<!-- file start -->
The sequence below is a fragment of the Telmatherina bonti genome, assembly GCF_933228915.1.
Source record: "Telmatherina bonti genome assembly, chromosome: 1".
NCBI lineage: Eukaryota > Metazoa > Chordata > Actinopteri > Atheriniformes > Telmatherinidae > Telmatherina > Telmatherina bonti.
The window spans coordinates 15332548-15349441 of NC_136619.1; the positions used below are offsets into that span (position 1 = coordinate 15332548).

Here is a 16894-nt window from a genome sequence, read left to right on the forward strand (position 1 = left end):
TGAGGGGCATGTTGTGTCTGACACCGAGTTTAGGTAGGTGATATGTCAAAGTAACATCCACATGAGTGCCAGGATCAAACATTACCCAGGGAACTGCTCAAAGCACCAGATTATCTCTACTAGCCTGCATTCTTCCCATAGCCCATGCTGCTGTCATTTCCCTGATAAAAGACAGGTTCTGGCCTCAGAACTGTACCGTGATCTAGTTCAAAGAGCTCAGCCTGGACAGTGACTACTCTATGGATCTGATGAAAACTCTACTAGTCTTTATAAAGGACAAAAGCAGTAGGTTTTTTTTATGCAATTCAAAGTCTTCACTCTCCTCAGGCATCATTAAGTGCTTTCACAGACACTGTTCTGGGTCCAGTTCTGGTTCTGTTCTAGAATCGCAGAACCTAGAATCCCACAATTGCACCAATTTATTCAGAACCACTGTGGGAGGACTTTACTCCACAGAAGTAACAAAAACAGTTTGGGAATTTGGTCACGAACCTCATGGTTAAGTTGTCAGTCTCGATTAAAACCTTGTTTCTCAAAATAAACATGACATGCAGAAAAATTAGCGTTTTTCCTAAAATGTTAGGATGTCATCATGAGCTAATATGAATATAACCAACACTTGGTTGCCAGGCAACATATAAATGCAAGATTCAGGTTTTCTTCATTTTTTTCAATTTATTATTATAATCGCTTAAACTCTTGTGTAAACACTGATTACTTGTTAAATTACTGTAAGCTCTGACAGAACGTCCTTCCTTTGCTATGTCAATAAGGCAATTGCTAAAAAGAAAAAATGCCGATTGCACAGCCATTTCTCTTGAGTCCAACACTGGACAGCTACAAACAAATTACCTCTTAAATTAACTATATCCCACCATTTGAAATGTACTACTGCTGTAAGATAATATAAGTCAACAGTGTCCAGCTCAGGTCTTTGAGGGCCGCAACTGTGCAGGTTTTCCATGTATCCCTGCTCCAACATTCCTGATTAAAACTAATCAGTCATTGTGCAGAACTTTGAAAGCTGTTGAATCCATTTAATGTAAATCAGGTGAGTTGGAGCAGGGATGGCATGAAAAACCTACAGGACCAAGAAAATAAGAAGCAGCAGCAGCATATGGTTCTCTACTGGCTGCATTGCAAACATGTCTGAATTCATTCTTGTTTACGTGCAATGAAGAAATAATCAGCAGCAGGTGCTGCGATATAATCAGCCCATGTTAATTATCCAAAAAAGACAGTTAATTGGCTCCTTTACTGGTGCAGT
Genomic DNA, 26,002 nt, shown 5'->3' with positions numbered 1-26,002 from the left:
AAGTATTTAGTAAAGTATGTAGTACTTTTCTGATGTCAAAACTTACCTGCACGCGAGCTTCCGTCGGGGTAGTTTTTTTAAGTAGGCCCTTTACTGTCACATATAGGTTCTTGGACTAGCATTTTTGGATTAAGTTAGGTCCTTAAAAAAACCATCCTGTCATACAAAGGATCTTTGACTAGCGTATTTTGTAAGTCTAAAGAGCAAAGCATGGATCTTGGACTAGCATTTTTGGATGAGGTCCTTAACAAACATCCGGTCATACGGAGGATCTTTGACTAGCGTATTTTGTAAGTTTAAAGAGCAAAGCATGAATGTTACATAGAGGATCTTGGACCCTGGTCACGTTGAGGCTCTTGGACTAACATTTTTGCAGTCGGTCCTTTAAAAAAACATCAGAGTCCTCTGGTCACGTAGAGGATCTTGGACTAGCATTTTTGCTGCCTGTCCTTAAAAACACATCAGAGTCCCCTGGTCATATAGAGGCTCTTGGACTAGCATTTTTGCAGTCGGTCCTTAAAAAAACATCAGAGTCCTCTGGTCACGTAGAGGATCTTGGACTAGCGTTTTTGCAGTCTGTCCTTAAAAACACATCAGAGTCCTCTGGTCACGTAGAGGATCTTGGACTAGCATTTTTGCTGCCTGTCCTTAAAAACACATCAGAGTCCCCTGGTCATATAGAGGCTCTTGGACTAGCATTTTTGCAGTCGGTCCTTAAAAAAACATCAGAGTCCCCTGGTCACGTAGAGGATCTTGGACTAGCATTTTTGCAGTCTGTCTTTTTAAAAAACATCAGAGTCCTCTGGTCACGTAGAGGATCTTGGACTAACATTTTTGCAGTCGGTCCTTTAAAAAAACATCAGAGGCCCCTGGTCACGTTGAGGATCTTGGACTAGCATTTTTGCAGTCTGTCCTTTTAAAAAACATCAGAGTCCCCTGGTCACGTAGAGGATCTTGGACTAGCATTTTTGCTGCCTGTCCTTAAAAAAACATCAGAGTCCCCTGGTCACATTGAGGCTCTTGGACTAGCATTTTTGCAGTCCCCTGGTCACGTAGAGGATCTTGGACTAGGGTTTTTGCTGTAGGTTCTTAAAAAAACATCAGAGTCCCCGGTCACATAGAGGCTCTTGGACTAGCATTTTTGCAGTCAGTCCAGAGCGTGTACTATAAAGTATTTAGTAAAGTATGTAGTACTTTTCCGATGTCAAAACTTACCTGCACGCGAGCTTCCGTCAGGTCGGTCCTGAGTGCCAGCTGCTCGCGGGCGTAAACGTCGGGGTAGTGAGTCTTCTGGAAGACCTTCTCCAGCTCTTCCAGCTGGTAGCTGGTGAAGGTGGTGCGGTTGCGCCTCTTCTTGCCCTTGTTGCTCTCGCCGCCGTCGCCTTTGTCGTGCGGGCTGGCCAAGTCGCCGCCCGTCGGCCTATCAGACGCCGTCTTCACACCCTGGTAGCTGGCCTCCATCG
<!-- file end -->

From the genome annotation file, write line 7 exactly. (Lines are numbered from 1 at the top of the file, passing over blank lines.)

Genomic DNA, 26,002 nt, shown 5'->3' with positions numbered 1-26,002 from the left: